Oilers fall way short of playoff form in loss to Senators

Tyler Ennis scored a goal and added two assists as the Ottawa Senators defeated the Edmonton Oilers.

EDMONTON — With the 29th place Ottawa Senators coming into town on the tail end of a back to back, and the mighty, first place Oilers awaiting after two days off, the old hockey cliché was employed:

The Sens were tired, the Oilers rested. This was going to be an easy two points for Edmonton, right?

As it turned out, the Sens WERE tired… from raising their arms after scoring five times in a 5-2 victory.

"That’s not going to beat anyone," said Leon Draisaitl of his team’s game. "Probably not going to beat an AHL team (playing) like that."

Ouch!

The Senators watched as Edmonton took a 1-0 lead after 20 minutes, in a first period where the Oilers hit two posts and Connor McDavid twice shredded the entire Senators team en route to a great chance on goal. It was all Edmonton all the time in Period 1 — then, something happened.

What, head coach Dave Tippett was asked?

"We gave up two poor goals that got them in the game," said Tippett, who didn’t like either of the first two that squeezed past Mikko Koskinen. He would pull the big Finn after the third goal, on which he had little chance, a rare night where Koskinen did not help his team win.

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Draisaitl was the culprit on the third Sens goal, with a lazy dump-in that came back in the form of a two-on-one.

"The high-end players have the biggest opportunity to make a difference, so when they don’t make good plays…" Tippett observed. "The third goal, we had a group that had been on the ice for over a minute and we turn it over. (Klefbom) has been on or over a minute and gets caught up the ice and we basically give up an easy two-on-one and an easy goal."

The pairing of Klefbom and Adam Larsson were on the ice for the last four Senators even strength goals. They finished the night at minus-four.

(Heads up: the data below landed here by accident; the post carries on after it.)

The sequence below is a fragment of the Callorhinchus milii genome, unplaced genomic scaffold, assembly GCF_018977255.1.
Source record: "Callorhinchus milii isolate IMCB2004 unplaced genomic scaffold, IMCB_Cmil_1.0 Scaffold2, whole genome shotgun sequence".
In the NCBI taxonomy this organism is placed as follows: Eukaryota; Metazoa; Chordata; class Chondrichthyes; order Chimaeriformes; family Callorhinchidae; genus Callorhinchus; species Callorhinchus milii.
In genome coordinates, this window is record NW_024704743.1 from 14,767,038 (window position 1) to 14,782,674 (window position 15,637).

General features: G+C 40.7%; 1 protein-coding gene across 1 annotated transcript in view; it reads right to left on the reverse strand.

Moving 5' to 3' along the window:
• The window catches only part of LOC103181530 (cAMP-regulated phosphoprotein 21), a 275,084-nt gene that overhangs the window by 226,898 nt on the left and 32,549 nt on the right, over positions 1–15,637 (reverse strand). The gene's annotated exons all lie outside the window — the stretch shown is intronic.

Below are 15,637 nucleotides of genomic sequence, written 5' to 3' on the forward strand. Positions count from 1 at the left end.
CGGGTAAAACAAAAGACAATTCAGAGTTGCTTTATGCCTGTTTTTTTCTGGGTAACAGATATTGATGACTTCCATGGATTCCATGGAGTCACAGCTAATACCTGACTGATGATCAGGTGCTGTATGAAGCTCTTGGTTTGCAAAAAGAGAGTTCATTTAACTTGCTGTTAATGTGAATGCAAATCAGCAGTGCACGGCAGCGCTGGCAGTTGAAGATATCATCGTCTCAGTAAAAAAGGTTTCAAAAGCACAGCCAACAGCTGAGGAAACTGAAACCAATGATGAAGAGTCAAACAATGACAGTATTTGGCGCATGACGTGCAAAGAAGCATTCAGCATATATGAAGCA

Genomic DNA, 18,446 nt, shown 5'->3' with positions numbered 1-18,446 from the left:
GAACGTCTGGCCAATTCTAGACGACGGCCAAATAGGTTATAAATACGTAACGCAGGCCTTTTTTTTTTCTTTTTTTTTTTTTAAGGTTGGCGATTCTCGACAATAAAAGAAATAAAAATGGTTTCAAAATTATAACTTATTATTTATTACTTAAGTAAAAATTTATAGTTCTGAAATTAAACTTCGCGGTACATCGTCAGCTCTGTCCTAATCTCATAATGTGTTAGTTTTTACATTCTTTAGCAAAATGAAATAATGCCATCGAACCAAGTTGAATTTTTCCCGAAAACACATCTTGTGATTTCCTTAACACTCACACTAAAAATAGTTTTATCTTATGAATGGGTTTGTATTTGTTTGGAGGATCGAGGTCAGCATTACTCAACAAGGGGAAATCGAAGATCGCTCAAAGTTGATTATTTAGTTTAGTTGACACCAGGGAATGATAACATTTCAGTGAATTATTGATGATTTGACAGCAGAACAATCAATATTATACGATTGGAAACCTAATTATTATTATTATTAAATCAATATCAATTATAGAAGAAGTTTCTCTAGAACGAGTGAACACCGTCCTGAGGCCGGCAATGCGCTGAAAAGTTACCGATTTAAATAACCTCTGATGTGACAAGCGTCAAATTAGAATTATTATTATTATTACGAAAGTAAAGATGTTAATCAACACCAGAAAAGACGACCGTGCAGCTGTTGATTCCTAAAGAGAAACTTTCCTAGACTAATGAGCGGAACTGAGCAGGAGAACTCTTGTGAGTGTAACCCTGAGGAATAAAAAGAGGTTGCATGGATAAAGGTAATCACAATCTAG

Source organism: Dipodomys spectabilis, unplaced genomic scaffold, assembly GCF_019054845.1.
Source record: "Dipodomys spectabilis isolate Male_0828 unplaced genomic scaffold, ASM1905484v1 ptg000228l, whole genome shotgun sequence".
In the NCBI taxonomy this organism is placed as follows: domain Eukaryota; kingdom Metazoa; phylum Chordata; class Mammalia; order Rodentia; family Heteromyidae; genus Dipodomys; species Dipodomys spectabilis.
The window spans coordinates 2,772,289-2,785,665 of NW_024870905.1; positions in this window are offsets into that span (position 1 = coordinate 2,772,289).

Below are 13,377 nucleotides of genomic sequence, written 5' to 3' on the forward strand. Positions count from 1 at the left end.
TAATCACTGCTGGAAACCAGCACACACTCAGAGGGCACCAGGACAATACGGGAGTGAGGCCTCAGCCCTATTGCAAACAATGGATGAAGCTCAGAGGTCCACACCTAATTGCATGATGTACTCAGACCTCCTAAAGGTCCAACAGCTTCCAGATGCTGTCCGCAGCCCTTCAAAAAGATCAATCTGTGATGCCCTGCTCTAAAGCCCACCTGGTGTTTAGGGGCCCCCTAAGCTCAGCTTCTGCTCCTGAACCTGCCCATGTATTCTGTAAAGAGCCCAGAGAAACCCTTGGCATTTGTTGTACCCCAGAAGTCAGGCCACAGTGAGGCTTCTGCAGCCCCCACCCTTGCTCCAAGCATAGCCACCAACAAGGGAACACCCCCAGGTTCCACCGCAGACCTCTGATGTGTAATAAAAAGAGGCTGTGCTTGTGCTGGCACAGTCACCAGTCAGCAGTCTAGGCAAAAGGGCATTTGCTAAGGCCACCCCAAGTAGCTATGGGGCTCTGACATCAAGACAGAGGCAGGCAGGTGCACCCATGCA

Did we mention? The Senators had lost five in a row heading into the game.

Their powerplay? It was clipping along at nine per cent, some 21 percentage points behind the league-leading Oilers’ and ranked 31st in a 31-team league.

The Sens stood 29th in league standings, 27th in goals per game, 22nd in shots per game and 24th in shots allowed per game. This should have been a cakewalk.

Ottawa is a Top 5 team at one thing — taking penalties. Not a great stat when going up against an Oilers powerplay that has carried them to the top of the Pacific Division.

These were two points that playoff teams are supposed to collect.

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"We need to find a way to win those games," Larsson agreed. "When it comes into March, you don’t want to look back at those games. We have to learn from it. I don’t feel like we take them lightly, but we definitely have to learn quick."

It was amazing, really, if you’d seen the first period. The Oilers toyed with Ottawa — and then the tables were turned.

"We just stopped playing the right way, and cheated for offence," Draisaitl said. "It doesn’t really matter who you play, if you play that way you’re not going to win many games."

The Oilers awoke on Thursday morning in first place in the Pacific Division.

They won’t say there for long, if they keep trotting out games like this one.

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